Walking 30 Minutes a Day Keeps Extra Pounds Away Without Dieting
Jan. 12, 2004 -- Preventing weight gain may be as easy as taking a walk.
Exercising more than that will offer even greater weight-loss benefits, but researchers say the results show that modest physical activity may be enough for many people to keep their weight in check.
Modest Activity Fights Obesity
More than half of Americans are overweight or obese, and the prevalence of obesity has increased by nearly 50% from 1991 to 1998. Obesity is associated with a variety of health problems from heart disease to diabetes, but researchers say extra fat around the midsection can be especially hazardous to your health.
Although diet and exercise are widely known to help promote a healthy weight, researchers say it's unclear just how much exercise is needed to prevent weight gain.
In this study, which appears in the Jan. 12 issue of the Archives of Internal Medicine, researchers compared the effects of three different exercise programs vs. no exercise at all on the weight and waist circumference of 120 sedentary overweight adults.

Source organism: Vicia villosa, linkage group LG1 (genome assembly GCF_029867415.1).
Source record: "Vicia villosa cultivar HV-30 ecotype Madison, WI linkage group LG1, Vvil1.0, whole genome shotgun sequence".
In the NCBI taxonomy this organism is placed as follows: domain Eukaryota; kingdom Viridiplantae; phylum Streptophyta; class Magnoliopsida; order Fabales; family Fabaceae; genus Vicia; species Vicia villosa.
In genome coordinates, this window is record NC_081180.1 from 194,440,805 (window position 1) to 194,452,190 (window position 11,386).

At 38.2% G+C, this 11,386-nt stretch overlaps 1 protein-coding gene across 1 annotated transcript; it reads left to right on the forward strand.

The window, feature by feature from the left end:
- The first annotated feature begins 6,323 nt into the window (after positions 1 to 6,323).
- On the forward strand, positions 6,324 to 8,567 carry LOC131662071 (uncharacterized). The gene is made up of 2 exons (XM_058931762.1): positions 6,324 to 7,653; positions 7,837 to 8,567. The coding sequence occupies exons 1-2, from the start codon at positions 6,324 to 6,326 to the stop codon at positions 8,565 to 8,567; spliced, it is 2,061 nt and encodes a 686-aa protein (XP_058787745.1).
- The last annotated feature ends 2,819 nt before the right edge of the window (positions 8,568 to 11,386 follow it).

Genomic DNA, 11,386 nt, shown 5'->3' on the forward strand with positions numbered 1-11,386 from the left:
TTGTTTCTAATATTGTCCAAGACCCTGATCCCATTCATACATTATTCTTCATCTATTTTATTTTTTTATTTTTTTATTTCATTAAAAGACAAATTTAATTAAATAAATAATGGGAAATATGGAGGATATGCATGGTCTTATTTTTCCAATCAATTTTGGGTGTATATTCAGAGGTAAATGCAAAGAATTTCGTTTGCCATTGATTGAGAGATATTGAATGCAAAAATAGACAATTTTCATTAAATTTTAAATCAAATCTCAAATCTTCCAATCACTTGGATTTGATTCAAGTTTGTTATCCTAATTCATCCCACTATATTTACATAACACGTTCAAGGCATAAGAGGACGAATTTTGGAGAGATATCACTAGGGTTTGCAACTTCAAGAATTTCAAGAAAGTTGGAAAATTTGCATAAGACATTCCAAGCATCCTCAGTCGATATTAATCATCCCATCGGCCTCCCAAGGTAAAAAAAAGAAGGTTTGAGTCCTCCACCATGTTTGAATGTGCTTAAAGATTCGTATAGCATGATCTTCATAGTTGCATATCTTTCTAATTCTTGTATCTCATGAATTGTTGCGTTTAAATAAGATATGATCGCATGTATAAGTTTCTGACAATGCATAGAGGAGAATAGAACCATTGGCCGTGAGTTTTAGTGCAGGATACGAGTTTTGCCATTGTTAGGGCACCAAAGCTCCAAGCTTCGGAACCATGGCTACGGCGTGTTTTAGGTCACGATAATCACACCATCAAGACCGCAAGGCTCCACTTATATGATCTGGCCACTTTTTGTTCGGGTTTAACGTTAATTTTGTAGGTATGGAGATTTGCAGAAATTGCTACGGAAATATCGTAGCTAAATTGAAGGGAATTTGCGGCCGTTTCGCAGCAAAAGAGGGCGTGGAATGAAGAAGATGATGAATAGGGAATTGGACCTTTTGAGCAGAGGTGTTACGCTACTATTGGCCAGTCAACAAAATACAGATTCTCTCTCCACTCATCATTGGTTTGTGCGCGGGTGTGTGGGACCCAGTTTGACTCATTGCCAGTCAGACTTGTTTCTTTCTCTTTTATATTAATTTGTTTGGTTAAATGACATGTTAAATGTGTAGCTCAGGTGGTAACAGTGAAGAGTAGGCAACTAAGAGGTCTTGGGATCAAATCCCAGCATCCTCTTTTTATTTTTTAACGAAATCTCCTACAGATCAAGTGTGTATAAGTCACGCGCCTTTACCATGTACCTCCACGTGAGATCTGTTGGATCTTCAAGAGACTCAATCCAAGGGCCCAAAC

Each of the participants were told not to change their diet and was assigned to one of the following three exercise intensity groups or a fourth group that did not exercise for eight months:
- High amount/vigorous: Equivalent to jogging about 20 miles per week at 60%-80% of maximal heart rate
- Low amount/vigorous: Equivalent to jogging 12 miles per week at 60%-80% of maximal heart rate
- Low amount/moderate: Equivalent to walking 12 miles per week at 40%-50% of maximal heart rate
Not surprisingly, researchers found that the more the participants exercised, the more weight they lost.
But the low-amount/moderate intensity groups also showed significantly greater improvements than the non-exercise group. For example, compared with the non-exercisers, all groups significantly decreased their waist measurements.
These findings strongly suggest that, absent other changes in diet, a higher amount of activity is necessary for weight maintenance, write researcher Cris A. Slentz, PhD, of Duke University Medical Center, and colleagues. "Most individuals can accomplish this by walking 30 minutes a day."